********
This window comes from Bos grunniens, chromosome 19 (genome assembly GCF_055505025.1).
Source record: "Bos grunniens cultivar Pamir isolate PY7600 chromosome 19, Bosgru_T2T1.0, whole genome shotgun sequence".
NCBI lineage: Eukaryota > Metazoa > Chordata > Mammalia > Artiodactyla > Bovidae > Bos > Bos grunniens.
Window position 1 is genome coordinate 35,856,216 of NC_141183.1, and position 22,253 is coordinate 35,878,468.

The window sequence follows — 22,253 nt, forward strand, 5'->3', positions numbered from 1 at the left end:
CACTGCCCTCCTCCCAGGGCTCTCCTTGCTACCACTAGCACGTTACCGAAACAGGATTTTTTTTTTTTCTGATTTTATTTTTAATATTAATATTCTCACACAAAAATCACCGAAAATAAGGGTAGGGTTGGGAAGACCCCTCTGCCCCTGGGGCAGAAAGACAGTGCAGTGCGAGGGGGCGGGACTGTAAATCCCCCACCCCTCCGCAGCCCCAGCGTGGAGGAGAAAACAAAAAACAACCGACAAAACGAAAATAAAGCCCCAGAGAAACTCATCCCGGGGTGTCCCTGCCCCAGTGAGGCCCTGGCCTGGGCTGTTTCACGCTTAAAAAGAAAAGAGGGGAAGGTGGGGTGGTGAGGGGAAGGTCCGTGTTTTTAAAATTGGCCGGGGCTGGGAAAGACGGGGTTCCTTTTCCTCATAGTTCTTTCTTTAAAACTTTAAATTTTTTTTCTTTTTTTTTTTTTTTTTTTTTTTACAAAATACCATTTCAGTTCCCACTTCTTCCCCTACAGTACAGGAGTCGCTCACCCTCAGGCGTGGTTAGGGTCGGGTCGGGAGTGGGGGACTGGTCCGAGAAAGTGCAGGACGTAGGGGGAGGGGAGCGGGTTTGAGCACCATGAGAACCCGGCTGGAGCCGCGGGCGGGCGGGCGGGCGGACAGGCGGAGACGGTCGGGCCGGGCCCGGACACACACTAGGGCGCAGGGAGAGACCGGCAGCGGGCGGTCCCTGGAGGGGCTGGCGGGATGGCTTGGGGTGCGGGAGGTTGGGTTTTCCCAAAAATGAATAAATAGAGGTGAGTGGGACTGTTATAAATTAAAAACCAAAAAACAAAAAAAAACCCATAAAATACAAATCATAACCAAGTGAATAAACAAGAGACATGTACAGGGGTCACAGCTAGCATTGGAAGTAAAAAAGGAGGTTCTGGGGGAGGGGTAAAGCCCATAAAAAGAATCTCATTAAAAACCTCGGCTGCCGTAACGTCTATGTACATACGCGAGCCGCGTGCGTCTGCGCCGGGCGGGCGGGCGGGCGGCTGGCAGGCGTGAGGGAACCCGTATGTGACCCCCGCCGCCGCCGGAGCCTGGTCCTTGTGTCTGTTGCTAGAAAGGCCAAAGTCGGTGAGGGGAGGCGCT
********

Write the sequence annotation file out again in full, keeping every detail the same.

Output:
This window comes from Bos grunniens, chromosome 19 (genome assembly GCF_055505025.1).
Source record: "Bos grunniens cultivar Pamir isolate PY7600 chromosome 19, Bosgru_T2T1.0, whole genome shotgun sequence".
NCBI lineage: Eukaryota > Metazoa > Chordata > Mammalia > Artiodactyla > Bovidae > Bos > Bos grunniens.
Window position 1 is genome coordinate 35,856,216 of NC_141183.1, and position 22,253 is coordinate 35,878,468.

The window sequence follows — 22,253 nt, forward strand, 5'->3', positions numbered from 1 at the left end:
CACTGCCCTCCTCCCAGGGCTCTCCTTGCTACCACTAGCACGTTACCGAAACAGGATTTTTTTTTTTTCTGATTTTATTTTTAATATTAATATTCTCACACAAAAATCACCGAAAATAAGGGTAGGGTTGGGAAGACCCCTCTGCCCCTGGGGCAGAAAGACAGTGCAGTGCGAGGGGGCGGGACTGTAAATCCCCCACCCCTCCGCAGCCCCAGCGTGGAGGAGAAAACAAAAAACAACCGACAAAACGAAAATAAAGCCCCAGAGAAACTCATCCCGGGGTGTCCCTGCCCCAGTGAGGCCCTGGCCTGGGCTGTTTCACGCTTAAAAAGAAAAGAGGGGAAGGTGGGGTGGTGAGGGGAAGGTCCGTGTTTTTAAAATTGGCCGGGGCTGGGAAAGACGGGGTTCCTTTTCCTCATAGTTCTTTCTTTAAAACTTTAAATTTTTTTTCTTTTTTTTTTTTTTTTTTTTTTTACAAAATACCATTTCAGTTCCCACTTCTTCCCCTACAGTACAGGAGTCGCTCACCCTCAGGCGTGGTTAGGGTCGGGTCGGGAGTGGGGGACTGGTCCGAGAAAGTGCAGGACGTAGGGGGAGGGGAGCGGGTTTGAGCACCATGAGAACCCGGCTGGAGCCGCGGGCGGGCGGGCGGGCGGACAGGCGGAGACGGTCGGGCCGGGCCCGGACACACACTAGGGCGCAGGGAGAGACCGGCAGCGGGCGGTCCCTGGAGGGGCTGGCGGGATGGCTTGGGGTGCGGGAGGTTGGGTTTTCCCAAAAATGAATAAATAGAGGTGAGTGGGACTGTTATAAATTAAAAACCAAAAAACAAAAAAAAACCCATAAAATACAAATCATAACCAAGTGAATAAACAAGAGACATGTACAGGGGTCACAGCTAGCATTGGAAGTAAAAAAGGAGGTTCTGGGGGAGGGGTAAAGCCCATAAAAAGAATCTCATTAAAAACCTCGGCTGCCGTAACGTCTATGTACATACGCGAGCCGCGTGCGTCTGCGCCGGGCGGGCGGGCGGGCGGCTGGCAGGCGTGAGGGAACCCGTATGTGACCCCCGCCGCCGCCGGAGCCTGGTCCTTGTGTCTGTTGCTAGAAAGGCCAAAGTCGGTGAGGGGAGGCGCT